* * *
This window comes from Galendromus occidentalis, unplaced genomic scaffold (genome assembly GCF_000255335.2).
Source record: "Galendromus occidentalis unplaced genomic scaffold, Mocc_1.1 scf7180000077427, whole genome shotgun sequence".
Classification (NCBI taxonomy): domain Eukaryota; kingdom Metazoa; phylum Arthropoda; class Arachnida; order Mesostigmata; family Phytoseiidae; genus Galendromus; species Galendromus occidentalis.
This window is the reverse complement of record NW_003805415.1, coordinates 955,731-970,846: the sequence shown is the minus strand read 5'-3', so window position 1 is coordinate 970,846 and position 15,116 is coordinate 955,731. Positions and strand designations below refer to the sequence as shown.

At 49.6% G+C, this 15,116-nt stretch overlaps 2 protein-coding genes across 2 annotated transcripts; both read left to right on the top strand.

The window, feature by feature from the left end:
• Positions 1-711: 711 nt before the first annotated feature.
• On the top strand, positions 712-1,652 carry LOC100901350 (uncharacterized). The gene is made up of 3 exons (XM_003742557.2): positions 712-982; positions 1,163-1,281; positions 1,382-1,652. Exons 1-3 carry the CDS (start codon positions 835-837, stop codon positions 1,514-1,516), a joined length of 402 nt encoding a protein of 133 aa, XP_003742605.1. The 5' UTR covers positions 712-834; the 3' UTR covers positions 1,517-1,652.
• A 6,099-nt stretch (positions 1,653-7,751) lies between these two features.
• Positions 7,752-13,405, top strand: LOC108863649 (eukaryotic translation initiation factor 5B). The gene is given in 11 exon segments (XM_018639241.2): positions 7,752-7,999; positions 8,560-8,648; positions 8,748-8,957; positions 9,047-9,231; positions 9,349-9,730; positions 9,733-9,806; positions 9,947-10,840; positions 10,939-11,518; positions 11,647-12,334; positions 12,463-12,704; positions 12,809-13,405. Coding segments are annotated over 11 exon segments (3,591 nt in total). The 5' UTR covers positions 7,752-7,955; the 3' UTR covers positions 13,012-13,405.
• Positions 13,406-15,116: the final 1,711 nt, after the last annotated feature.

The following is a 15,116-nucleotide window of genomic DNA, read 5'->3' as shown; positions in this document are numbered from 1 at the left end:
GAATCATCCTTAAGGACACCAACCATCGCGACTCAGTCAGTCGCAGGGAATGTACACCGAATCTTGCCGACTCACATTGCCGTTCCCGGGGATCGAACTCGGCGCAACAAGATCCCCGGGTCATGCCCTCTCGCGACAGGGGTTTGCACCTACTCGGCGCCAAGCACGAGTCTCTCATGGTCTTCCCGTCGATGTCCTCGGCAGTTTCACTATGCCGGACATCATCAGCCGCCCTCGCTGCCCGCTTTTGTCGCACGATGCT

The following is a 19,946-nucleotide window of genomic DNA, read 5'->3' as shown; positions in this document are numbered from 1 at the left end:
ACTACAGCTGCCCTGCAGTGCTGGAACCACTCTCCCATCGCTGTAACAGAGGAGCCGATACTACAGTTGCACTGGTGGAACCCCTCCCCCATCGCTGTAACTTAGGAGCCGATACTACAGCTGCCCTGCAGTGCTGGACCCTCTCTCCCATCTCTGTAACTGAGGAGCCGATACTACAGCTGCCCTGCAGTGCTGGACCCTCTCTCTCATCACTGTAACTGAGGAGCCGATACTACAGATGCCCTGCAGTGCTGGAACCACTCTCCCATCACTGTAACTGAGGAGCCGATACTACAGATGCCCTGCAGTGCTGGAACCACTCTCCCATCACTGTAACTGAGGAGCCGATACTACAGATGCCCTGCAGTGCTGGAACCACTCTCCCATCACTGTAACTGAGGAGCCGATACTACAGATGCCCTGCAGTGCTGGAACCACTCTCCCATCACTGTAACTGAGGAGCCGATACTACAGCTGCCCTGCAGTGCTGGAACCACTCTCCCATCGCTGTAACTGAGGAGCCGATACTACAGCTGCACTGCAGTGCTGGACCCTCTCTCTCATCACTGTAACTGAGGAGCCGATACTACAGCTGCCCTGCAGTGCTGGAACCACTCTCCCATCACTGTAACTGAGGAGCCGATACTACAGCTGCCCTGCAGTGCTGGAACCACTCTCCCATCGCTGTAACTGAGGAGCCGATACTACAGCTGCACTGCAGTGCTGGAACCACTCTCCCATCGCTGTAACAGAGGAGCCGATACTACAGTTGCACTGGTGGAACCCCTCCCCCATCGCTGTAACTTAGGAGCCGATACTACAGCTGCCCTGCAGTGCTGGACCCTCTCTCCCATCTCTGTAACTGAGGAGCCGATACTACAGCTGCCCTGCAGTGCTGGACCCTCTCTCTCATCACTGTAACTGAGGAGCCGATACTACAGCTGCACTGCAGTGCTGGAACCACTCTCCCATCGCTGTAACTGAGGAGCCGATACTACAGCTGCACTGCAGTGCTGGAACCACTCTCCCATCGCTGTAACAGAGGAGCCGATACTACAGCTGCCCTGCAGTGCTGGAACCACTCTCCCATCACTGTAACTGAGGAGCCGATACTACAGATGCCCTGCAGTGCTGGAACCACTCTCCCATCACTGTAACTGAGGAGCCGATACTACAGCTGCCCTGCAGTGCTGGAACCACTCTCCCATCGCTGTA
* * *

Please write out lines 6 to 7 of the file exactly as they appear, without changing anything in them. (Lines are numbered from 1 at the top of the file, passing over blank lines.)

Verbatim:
The window, feature by feature from the left end:
• Positions 1-711: 711 nt before the first annotated feature.